Friday, January 05, 2007

I might get it if I thought it would work...

Okay, so I just saw one of those cell phone commercials where they were flogging the special feature where you can one-touch conference call a pre-set group of people, in this case a family that was then able to accomplish a bunch of goofy shit marginally faster because of this particular product. I was watching this, and I was struck by how truly ineffective this particular marketing campaing was. After watching it, not only did I have no desire to go out and purchase the "one-touch conference" feature for my phone, but actually thought that the feature was useless and that the ad's stretch for uses merely proved this fact. So, I began to ponder what might actually be an effective way to market this device, and I think I thought of something:

It is a dark night. A man, early 40s, is walking in a poorly lit garage, obviously going home after a late night at work. His hair is speckeled with a few stray greys, and he is obviously weary from a tough day spent agonizing over a project. He reflects on the length of his days and the effort he puts into them and seems content with doing it as a way to support a comfortable lifestyle for his family, as a brief and understated smirk flashes across his face, exposing the thin lines that have come over his face, a by-product of the struggle to raise a family and climb the corporate ladder with modest success. He removes his car keys from his pocket and prepares to open his car, the lone one in the empty lot. As he hits the "unlock" button and the car makes the "blip-blip" noise, we hear two gunshots ring out in the and the 1st-person POV camera angle drops a few feet, then tumbles sideways as his body slumps to the ground. A masked figure snatches the keys from his outstreched hands, climbs into the car, and drives off, stealing his vehicle. We cut to a medium view of the man, two holes in his chest and blood beginning to pool around his stricken body, and he takes his hand and begins to fumble through his pockets. After an agonizing and painfully slow search, his hand emerges from his jacket pocket containing the item he so valiantly struggled to remove: his cellphone. Pressing but one button on the phone, we see he is able to call his wife, his son, and his daughter. As they all answer, he struggles to whisper the faint and labored words "I love you and am so proud of you all." He sighs quietly.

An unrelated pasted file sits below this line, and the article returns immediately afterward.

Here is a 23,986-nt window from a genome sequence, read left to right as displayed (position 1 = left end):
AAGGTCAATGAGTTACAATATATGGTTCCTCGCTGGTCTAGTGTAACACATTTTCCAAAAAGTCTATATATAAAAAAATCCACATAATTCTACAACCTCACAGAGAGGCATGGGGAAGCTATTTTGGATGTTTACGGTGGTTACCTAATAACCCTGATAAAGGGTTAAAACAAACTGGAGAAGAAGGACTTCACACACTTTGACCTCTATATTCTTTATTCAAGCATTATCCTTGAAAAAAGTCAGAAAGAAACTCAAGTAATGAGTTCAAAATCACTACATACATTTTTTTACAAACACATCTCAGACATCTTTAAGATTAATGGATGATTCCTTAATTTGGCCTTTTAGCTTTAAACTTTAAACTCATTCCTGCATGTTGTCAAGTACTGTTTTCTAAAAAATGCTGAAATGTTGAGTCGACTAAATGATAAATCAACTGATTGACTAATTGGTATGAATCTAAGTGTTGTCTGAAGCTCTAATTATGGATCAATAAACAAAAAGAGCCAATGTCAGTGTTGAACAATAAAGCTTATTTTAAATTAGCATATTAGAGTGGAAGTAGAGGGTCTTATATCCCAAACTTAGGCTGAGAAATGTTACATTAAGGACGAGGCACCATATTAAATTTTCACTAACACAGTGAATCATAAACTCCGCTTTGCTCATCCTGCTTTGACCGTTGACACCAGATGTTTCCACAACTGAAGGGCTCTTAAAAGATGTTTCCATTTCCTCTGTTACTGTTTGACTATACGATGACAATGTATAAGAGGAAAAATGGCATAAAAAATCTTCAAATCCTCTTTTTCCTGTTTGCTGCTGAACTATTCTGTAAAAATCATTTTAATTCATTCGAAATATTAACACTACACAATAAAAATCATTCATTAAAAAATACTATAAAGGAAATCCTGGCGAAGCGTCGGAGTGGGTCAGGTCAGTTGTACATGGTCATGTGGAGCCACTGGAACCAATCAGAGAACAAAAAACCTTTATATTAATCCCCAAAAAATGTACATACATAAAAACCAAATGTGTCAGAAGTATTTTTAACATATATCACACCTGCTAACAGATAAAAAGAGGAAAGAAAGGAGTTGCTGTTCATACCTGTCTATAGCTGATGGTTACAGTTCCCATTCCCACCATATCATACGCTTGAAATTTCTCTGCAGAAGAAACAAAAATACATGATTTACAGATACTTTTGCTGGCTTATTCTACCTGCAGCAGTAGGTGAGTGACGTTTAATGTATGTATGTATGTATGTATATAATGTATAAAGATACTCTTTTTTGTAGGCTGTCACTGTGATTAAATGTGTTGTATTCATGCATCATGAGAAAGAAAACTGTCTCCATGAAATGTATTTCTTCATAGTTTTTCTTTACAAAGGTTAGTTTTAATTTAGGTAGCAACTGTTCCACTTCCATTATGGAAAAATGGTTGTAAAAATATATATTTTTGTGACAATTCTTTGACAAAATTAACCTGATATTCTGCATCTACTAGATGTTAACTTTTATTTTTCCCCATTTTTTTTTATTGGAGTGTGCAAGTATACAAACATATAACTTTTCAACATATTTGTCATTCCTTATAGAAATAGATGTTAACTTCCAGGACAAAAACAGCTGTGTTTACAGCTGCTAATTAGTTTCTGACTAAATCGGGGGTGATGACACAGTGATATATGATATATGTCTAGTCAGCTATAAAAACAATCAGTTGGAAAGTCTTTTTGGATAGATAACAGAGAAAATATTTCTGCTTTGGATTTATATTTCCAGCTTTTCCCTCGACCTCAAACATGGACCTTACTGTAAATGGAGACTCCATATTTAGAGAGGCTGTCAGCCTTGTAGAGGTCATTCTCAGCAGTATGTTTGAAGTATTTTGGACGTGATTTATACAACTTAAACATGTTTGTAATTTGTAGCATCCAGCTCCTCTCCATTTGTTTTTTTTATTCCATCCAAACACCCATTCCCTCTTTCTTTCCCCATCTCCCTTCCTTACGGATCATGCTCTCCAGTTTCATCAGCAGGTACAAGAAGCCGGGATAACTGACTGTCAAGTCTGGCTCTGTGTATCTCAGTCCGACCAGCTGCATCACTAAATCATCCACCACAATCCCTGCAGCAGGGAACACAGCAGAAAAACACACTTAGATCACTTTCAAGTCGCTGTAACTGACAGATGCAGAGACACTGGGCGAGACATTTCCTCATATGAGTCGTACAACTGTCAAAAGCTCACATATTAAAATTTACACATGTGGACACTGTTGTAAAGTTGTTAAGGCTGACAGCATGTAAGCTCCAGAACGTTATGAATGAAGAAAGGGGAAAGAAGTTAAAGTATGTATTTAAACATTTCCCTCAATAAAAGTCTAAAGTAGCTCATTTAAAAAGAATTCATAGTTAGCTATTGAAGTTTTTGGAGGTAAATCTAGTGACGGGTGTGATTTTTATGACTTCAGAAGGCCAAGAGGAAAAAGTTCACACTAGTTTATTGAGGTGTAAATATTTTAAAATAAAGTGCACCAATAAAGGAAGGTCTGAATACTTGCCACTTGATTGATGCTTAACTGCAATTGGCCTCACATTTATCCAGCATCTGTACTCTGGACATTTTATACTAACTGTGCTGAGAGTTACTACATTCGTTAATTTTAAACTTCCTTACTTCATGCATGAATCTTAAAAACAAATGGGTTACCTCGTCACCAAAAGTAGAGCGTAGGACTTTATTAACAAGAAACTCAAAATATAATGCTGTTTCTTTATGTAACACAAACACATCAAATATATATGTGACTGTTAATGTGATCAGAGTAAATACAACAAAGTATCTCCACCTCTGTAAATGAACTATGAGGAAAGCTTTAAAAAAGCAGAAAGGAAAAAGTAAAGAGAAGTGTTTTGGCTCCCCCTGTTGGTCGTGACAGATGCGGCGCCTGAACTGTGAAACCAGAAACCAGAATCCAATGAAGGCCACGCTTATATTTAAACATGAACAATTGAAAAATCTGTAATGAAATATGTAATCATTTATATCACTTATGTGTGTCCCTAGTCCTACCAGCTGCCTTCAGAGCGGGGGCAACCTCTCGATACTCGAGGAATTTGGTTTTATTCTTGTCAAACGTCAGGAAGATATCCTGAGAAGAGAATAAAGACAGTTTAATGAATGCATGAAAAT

We then cut to an ER waiting room, the mother holding her two teenage children beneath her two arms, her eye make-up streaking down the side of her cheeks and the three of them all sob at the loss of their beloved husband and father. The daughter then says, "I'm glad we at least got to say goodbye."

Cut to a black screen with haunting silence, with only the words "One touch group calling".

Now that's how you sell a cell phone.


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